A parliamentary debate took place this morning in which various MPs lobbied for the reduced rate of VAT of 5% to be introduced for certain travel services in the UK, initially hotel accommodation and visitor attractions and later for pub and restaurant meals. This is a subject regularly commented on and there appears to be a strong body of evidence to suggest that, over a relatively short period of time, the upside across a number of areas would outweigh the initial dent in revenues.
The following key points were made in support of a reduction:
• The UK is one of only 4 EU Member States applying the standard rate of VAT to hotel accommodation
• According to a report written by a treasury advisor, Professor Blake, whilst the reduction would create a deficit in tax revenues in year one of around £640m, this would be offset in years 2 and 3 by an increase in tourists visiting the UK and spending more, adding £2.6bn to treasury coffers in 10 years. These figures are calculated using the Treasury’s own economic modelling methodology
• In addition to VAT revenues eventually increasing there would also be a significant benefit to the economy in the shape of job creation (particularly for the young), the ability to pay higher wages within the sector, a reduction in benefits payable to those currently unemployed, and an increase in corporation tax from more profitable businesses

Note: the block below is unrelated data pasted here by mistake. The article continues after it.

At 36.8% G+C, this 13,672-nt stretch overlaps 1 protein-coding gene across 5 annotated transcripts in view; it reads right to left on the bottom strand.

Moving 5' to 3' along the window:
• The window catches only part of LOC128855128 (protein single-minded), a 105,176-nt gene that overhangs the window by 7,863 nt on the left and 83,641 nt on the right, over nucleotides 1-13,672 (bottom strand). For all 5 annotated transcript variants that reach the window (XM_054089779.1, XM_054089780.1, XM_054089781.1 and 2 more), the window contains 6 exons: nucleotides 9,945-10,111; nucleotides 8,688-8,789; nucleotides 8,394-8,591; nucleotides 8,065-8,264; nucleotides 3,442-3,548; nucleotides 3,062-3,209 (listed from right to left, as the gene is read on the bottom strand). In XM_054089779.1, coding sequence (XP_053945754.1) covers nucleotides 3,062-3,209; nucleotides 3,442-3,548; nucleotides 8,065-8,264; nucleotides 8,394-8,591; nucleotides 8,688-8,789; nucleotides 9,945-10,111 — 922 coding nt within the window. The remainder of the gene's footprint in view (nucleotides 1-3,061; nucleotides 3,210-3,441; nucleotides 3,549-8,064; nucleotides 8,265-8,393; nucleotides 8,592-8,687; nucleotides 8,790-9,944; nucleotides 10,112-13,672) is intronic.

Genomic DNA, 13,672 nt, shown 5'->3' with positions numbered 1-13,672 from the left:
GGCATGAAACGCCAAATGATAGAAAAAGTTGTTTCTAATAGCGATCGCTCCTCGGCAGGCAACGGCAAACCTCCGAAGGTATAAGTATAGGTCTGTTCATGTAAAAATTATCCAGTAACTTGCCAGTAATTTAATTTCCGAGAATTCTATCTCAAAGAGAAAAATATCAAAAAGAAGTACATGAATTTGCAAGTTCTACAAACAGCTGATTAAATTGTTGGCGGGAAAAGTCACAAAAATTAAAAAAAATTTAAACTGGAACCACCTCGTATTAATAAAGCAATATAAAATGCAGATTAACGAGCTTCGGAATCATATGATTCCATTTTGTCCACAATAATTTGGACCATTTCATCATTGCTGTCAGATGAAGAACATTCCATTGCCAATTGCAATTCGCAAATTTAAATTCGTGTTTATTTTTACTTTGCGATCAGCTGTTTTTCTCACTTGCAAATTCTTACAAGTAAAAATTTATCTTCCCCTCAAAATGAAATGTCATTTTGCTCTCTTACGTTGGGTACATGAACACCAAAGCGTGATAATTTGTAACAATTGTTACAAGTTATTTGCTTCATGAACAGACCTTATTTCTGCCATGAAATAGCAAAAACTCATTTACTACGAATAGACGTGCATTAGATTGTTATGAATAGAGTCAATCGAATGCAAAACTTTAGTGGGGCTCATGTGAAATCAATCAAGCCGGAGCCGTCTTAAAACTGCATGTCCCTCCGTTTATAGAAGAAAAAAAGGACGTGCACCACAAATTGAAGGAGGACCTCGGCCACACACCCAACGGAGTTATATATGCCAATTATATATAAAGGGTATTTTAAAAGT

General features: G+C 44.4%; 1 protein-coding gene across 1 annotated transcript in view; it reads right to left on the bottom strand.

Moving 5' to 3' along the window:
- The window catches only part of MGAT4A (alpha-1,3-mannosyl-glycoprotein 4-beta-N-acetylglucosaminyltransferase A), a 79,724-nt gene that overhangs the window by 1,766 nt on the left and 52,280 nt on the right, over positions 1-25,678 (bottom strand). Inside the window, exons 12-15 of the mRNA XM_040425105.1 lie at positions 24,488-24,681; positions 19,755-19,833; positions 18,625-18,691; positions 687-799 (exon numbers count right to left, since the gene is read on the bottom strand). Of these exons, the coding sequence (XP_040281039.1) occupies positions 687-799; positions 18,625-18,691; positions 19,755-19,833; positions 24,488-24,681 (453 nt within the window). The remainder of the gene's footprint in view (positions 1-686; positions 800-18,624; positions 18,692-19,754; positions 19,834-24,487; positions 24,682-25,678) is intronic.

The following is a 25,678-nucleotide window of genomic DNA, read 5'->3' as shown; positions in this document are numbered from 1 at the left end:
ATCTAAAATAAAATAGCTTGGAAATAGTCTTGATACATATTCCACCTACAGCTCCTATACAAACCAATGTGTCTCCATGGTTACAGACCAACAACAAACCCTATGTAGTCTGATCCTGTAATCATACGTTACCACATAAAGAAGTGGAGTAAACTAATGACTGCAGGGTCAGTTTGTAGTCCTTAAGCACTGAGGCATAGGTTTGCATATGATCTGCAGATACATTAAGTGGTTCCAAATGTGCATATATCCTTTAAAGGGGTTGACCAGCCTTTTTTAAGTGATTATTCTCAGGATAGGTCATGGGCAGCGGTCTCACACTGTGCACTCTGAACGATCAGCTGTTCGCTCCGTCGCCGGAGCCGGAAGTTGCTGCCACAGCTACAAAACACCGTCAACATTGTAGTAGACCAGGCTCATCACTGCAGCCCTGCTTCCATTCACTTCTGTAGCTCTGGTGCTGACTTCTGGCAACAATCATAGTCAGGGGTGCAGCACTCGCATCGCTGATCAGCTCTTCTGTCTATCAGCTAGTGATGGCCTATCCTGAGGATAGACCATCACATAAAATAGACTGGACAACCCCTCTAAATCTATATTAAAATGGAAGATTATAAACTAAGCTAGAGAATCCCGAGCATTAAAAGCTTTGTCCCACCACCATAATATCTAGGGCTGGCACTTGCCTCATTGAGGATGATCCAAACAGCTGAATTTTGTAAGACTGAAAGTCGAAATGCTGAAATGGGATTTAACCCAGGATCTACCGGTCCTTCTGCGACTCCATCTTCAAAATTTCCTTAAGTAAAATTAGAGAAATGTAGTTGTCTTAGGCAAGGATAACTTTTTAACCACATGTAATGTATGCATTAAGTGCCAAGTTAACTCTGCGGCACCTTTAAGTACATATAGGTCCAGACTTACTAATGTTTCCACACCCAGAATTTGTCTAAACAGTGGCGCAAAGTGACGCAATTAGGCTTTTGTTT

• The current high VAT rate for hotels and visitor attractions means that businesses operating just below the VAT registration threshold (£79k) are not incentivised to grow their business in excess of the threshold
• In addition to applying the standard rate of VAT, the UK imposes high levels of APD and visa charges on visitors, meaning the UK loses out to more cost effective EU destinations when tourists are deciding where to holiday
• Business travellers e.g. those attending conferences, spend significantly more during trips to the UK but in deciding where to hold international conferences etc. are deterred by our higher VAT rate (albeit most business travellers can recover the VAT charged on hotel accommodation and venue hire)
The following points were made by the Treasury Minister against the proposal:
• The figures mentioned in the Blake report were brushed over and instead a deficit value in year 1 of £2bn on hotel accommodation alone was cited (this did not appear to take account of offsets mentioned in support)
• There is no evidence that the UK suffers from having higher VAT rates as it is still one of the most visited countries in the world
• The UK has the advantage of applying more VAT reliefs to passenger transport and to cultural activities than other EU countries
• France recently increased its relatively recently introduced 7% reduced VAT rate for restaurant meals to 10% – the suggestion being that the reduced rate had not increased overall revenues as anticipated
• The UK has the highest VAT registration threshold in the EU meaning many small businesses in the industry are not within the VAT net
In summary the Minister (supported by the shadow minister) made it clear that current strategy would simply not allow a deficit in VAT revenues to be created in the short term as this would increase the need for borrowing. This is an issue which will and should continue to be debated, the figures cited in the Blake report are convincing but in the current climate it is clear that there will be no progress whilst a reduction would create an initial deficit.
If you would like to discuss this area further or the impact of VAT on your travel business generally please get in touch with Julie Park on firstname.lastname@example.org or call on 0208 941 9200